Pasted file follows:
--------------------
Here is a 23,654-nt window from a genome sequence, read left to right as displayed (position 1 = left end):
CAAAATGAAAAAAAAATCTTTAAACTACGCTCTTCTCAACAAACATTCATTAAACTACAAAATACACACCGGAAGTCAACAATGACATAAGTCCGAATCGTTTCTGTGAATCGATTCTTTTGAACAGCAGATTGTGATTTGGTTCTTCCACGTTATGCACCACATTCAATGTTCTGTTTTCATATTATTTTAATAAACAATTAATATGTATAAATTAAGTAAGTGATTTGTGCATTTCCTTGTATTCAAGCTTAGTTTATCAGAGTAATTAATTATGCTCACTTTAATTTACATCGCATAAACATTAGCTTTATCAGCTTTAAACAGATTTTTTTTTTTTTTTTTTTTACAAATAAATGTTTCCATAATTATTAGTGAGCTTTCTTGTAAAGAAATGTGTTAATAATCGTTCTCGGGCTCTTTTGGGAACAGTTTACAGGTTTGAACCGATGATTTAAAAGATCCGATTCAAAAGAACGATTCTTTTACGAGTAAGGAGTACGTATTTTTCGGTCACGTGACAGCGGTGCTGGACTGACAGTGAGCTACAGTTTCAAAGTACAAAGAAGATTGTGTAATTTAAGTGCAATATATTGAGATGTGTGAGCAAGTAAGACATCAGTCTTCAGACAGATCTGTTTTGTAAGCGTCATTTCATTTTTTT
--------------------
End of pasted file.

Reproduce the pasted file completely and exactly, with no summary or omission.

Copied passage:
Here is a 23,654-nt window from a genome sequence, read left to right as displayed (position 1 = left end):
CAAAATGAAAAAAAAATCTTTAAACTACGCTCTTCTCAACAAACATTCATTAAACTACAAAATACACACCGGAAGTCAACAATGACATAAGTCCGAATCGTTTCTGTGAATCGATTCTTTTGAACAGCAGATTGTGATTTGGTTCTTCCACGTTATGCACCACATTCAATGTTCTGTTTTCATATTATTTTAATAAACAATTAATATGTATAAATTAAGTAAGTGATTTGTGCATTTCCTTGTATTCAAGCTTAGTTTATCAGAGTAATTAATTATGCTCACTTTAATTTACATCGCATAAACATTAGCTTTATCAGCTTTAAACAGATTTTTTTTTTTTTTTTTTTTACAAATAAATGTTTCCATAATTATTAGTGAGCTTTCTTGTAAAGAAATGTGTTAATAATCGTTCTCGGGCTCTTTTGGGAACAGTTTACAGGTTTGAACCGATGATTTAAAAGATCCGATTCAAAAGAACGATTCTTTTACGAGTAAGGAGTACGTATTTTTCGGTCACGTGACAGCGGTGCTGGACTGACAGTGAGCTACAGTTTCAAAGTACAAAGAAGATTGTGTAATTTAAGTGCAATATATTGAGATGTGTGAGCAAGTAAGACATCAGTCTTCAGACAGATCTGTTTTGTAAGCGTCATTTCATTTTTTT